We turned off the busy 'A' road and headed into the empty countryside under wide East Anglian skies. After a few miles we took another turning, down a dusty single track lane, deeper into the remote countryside. A few minutes later, the river glinted at us through the trees and we reached our destination.
We had moved the boat up to its new mooring late last week and are being initiated into the joys of inflatable dinghies and east coast mud. Having unloaded and parked the car, it took rather a long time in the hot midday sun to pump up the dinghy, attach the outboard and load it with supplies for an overnight stay. As I gingerly stepped onto the treacherous thing, it floated away from the jetty slightly, pulled by the tide, leaving me straddled, one foot in the dinghy, the other slipping off the jetty into the thick gooey mud. Not my most dignified moment, but a baptism of fire into the reality of a river mooring, after the luxury of marinas and pontoons.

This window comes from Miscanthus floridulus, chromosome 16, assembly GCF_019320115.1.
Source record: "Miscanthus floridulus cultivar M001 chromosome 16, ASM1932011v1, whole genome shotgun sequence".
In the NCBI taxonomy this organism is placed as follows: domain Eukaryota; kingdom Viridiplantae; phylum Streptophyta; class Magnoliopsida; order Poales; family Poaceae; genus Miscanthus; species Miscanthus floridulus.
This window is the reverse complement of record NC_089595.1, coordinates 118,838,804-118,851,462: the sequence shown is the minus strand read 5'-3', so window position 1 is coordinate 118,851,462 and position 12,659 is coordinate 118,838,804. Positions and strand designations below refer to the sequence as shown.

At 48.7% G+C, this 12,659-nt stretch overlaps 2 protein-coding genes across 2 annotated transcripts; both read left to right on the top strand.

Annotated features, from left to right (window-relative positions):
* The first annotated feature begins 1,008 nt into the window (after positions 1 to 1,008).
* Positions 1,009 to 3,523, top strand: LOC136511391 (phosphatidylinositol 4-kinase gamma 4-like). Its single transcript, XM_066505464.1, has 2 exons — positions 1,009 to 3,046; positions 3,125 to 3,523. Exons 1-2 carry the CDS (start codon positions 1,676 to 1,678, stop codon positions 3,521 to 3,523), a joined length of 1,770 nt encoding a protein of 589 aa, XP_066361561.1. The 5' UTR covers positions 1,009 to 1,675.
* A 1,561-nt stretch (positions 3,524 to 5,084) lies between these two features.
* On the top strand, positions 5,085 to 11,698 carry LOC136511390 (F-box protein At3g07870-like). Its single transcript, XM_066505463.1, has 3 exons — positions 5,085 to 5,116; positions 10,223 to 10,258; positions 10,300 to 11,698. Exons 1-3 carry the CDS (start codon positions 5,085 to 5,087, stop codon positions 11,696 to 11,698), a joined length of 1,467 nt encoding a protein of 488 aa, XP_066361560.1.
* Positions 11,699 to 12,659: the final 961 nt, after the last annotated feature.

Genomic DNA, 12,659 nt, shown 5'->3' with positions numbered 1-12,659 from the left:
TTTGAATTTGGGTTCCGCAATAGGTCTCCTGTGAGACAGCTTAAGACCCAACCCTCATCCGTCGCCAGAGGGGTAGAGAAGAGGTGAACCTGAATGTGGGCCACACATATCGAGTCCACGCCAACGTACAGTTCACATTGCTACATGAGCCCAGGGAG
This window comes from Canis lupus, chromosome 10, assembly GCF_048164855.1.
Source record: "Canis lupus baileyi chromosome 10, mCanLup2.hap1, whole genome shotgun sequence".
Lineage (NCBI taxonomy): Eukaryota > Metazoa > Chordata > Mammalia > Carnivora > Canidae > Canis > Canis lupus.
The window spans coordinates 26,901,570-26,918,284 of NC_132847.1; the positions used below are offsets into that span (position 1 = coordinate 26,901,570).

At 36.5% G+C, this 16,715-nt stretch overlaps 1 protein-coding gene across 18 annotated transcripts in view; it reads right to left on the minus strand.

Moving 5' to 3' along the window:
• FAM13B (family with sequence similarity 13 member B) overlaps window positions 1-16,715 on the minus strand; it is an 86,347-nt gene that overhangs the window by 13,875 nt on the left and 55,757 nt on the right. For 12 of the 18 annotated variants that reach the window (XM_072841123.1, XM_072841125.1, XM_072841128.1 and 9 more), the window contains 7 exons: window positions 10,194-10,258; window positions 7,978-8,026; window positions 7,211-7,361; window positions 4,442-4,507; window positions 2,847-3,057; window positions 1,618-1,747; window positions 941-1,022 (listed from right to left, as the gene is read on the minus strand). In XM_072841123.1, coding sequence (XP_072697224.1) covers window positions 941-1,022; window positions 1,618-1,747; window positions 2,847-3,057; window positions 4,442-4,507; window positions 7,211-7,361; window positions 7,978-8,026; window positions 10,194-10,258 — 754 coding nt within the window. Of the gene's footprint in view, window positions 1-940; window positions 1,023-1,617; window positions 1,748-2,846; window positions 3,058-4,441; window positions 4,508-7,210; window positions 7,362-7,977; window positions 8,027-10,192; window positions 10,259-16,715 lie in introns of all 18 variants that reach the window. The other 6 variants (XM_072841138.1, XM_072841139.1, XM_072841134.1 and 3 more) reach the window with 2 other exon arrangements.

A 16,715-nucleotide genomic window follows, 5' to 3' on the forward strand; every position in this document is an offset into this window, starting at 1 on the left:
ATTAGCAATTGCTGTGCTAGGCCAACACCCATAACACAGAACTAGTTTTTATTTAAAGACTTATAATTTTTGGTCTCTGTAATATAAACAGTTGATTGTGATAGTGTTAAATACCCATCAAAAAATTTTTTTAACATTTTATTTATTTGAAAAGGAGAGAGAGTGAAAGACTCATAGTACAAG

We finally managed to get ourselves onto the dinghy, started the outboard and set off a quarter of a mile upriver to our boat, sitting rather closer to the water than is entirely comfortable for a landlubber. We tied up and somehow managed to haul ourselves precariously on board. At last we got the sails up and drifted up the meandering river on a light breeze, moored up by a riverside pub, lowered ourselves into the dinghy again, rowed ashore for a well earned drink.
There are now two things I have added to my wish list that I would never have dreamed of in my other life. One is a nice firm fibreglass dinghy, the other is a boarding ladder.